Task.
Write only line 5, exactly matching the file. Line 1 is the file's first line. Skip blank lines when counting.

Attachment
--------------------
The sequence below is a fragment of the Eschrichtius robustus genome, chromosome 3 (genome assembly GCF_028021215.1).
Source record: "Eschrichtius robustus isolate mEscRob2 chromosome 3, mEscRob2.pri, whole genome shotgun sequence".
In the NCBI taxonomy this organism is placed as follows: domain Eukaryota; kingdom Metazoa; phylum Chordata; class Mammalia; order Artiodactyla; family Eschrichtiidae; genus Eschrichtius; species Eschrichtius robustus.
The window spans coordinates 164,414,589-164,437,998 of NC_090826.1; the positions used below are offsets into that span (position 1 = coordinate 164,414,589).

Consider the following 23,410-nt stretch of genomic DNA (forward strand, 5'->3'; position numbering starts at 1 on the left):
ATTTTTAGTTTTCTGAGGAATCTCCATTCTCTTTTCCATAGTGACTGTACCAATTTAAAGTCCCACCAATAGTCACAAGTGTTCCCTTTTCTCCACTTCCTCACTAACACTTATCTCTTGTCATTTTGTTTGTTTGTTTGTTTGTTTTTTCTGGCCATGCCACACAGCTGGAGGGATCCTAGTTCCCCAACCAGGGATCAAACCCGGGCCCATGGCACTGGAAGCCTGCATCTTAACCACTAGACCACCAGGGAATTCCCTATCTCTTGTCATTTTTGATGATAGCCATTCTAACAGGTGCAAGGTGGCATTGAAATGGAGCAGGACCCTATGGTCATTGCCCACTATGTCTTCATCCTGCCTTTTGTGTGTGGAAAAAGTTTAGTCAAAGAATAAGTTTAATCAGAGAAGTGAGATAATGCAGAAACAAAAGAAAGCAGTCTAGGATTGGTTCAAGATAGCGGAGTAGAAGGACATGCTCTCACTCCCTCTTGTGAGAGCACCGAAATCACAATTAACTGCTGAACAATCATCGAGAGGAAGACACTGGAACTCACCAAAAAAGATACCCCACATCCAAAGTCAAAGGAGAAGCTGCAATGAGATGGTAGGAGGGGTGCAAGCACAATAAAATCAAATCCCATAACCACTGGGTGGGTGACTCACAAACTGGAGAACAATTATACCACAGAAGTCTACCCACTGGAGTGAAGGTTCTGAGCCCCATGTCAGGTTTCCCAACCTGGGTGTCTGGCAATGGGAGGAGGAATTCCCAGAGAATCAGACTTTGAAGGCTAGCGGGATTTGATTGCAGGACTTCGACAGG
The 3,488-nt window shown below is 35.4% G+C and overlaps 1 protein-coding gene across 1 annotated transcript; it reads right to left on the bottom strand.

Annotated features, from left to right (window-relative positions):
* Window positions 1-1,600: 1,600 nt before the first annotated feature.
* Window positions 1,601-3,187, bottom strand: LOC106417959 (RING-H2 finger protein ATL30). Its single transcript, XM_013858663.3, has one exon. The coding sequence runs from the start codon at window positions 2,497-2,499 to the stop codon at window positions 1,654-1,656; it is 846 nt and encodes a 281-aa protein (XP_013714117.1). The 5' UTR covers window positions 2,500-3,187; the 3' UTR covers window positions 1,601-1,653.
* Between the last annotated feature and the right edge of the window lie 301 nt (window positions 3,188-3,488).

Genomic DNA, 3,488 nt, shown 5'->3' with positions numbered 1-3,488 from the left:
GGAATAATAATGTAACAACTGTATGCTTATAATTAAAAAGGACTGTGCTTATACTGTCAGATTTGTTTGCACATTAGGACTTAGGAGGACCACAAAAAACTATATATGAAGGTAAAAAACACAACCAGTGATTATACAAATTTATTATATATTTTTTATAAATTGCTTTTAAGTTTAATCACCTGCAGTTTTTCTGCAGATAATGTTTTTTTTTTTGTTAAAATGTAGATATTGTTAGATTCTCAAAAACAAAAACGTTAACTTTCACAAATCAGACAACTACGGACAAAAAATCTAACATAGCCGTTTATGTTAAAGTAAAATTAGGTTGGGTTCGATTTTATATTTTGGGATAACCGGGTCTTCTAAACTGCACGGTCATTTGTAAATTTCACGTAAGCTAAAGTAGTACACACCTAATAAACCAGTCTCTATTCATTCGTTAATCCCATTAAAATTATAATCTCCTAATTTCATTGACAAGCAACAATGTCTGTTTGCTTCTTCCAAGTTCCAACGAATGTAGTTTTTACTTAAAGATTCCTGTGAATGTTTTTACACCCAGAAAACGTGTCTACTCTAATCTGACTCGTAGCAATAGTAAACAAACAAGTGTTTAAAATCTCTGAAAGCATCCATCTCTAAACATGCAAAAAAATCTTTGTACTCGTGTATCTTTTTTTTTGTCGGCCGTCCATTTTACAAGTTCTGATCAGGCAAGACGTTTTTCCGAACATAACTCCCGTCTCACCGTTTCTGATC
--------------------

Consider the following 23,410-nt stretch of genomic DNA (forward strand, 5'->3'; position numbering starts at 1 on the left):